JUDY KRAVIS

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Saturday, 25 April 2020

However many gloves socks shirts I took off there was always another layer; I was fully clothed for all time, however fast I divested, however acutely I needed to get down to skin. I particularly noticed the gloves. I would never get down to my hands. I was no longer sure I had hands. I was reading Robert Musil in the night and I had this dream, deep yet depthless, like Musil's sentences.
It seemed to him at this moment that those ardent verses were all he needed to know of his sister to realise she was never "completely inside" of anything, that she too was a person of "passionate incompleteness" like himself. That made him forget the other half of his nature, which required moderation and control.
Ulrich, the man without qualities, reacquaints with Agathe, the forgotten sister, following the death of their father, whom neither of them liked. They sit about and walk about in their strange new condition, they engage in holy conversation, they take off one by one the layers of their acquaintance and their new involvement. There are endless gloves in a holy conversation, unpeeled. Endless socks.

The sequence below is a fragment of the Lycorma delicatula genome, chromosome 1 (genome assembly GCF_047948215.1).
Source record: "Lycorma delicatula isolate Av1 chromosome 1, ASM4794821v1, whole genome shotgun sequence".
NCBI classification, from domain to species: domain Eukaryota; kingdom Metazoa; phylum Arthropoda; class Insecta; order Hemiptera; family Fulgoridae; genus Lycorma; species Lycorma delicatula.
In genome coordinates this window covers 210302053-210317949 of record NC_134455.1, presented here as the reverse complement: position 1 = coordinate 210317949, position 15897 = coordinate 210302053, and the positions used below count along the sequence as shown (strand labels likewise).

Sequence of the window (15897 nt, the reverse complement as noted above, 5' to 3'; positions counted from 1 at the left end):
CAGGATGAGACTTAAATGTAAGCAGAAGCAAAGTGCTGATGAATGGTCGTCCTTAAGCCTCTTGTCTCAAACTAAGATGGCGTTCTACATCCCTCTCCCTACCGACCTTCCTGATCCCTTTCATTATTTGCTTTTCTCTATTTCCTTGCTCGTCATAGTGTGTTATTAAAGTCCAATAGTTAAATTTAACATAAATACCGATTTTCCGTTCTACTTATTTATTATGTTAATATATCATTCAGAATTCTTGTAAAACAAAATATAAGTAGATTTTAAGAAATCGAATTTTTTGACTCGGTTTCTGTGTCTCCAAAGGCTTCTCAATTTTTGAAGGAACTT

Agathe or the forgotten sister is a newly translated and arranged set of chapters from The Man Without Qualities, with some other, unpublished material. I can't imagine anyone making free with A la recherche du temps perdu — another unfinishable oeuvre of the early twentieth century— in this way: selecting chapters, reshaping the writer's bottomless uncertainty as to what can and can't be said about what matters most.
So now do tell me, for God's sake, tell me finally when, at what moments, does anything in life seem necessary? asks Agathe. When one turns over in bed, Ulrich gruffly declared. You're uncomfortable; you keep thinking of changing your position; you form one resolution after another; and suddenly you've turned over! It's really more accurate to say you've been turned over.


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